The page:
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Spacer This is a computer lab which uses a shareware program called "Gravitation_Ltd_4_0" to simulate the motions of bodies moving solely under the influence of gravitational forces. The program allows the creation of up to 10 bodies which can have masses between the values of 1 to 900. The user can adjust the initial positions and velocities of the bodies. The program is easy to use and will run on a Macintosh 512KE up to a PowerPC 7600 using either System 6.0.x.or System 7.x.x. Documentation is available.

Spacer In the current lab writeup, the students are asked to perform four experiments:

1. The first experiment is to create a large stationary planet at the center of the screen and one satellite to be put in orbit around it. The user adjusts the initial conditions (position and velocity) to give the planet a circular orbit. Once a circular orbit is achieved, the student is asked to use the formula to calculate a value for the gravitational constant (which in this program is 5). The student then tries various values of v, R and Mp to see if G is constant in this program.

2. The second experiment is to create a large planet on the far left of the screen and a small "rocket" a small distance to its right. The rocket is given a positive x-velocity. By adjusting the x-velocity the rocket can be made to travel almost all the way across the screen before being captures and accelerated back towards the planet. The student is then asked to calculate G using the formula vo is the initial velocity, Ro is the initial distance between the planet and the rocket and R1 is the distance between the planet and the farthest position of the rocket along the x-axis. This value of G is compared to the value computed in the first experiment.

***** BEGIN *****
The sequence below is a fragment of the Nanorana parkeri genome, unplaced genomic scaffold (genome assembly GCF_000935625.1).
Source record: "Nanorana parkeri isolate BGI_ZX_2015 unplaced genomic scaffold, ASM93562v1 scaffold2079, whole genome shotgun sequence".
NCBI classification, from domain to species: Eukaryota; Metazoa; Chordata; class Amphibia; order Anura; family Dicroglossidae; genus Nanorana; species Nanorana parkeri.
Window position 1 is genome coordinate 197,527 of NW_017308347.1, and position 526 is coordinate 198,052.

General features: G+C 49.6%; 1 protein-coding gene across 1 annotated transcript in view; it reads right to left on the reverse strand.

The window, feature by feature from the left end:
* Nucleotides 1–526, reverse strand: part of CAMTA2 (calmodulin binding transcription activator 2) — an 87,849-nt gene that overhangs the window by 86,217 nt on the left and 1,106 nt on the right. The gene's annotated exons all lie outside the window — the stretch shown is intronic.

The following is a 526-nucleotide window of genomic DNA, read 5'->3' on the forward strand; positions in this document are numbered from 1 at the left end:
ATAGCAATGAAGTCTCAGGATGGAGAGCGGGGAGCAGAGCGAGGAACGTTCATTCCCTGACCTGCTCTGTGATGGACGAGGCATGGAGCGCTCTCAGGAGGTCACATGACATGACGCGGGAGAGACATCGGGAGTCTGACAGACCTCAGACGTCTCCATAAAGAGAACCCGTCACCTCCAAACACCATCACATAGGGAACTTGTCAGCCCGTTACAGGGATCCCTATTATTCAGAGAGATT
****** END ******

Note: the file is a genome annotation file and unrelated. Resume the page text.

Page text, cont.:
3. The third experiment is to create a planet of mass 2m at the center of the screen and two satellites of mass m located along the x axis at positions x and -x. One satellite is given a velocicty of vy and the other is given a velocity - vy . The numerical value of the velocity is adjusted until both satellites travel in the same circular orbit. Under these circumstances, v is given by the formula

The student confirms this formula by substituting values of G (=5), m and R taken from their plot and computing a value for v. This value is compared to the value they had to use to get the satellites to travel in the same circular orbit.

4. The fourth experiment is to use the program to test the validity of Kepler's third law relating the period of an elliptical orbit to the semi-major axis of the orbit.

Course Level

Introductory

Student Handouts

Equipment

Number of set-ups available: 1

Per lab station:

1 Macintosh SE/30/dust cover, mouse pad and rolling cart
1 Turbonet connector
1 4 wire phone cable
1 network printer
1 Gravitation software on Mac
1 network port

Computer Screen

Notes


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Site contact: largent@Dartmouth.EDU

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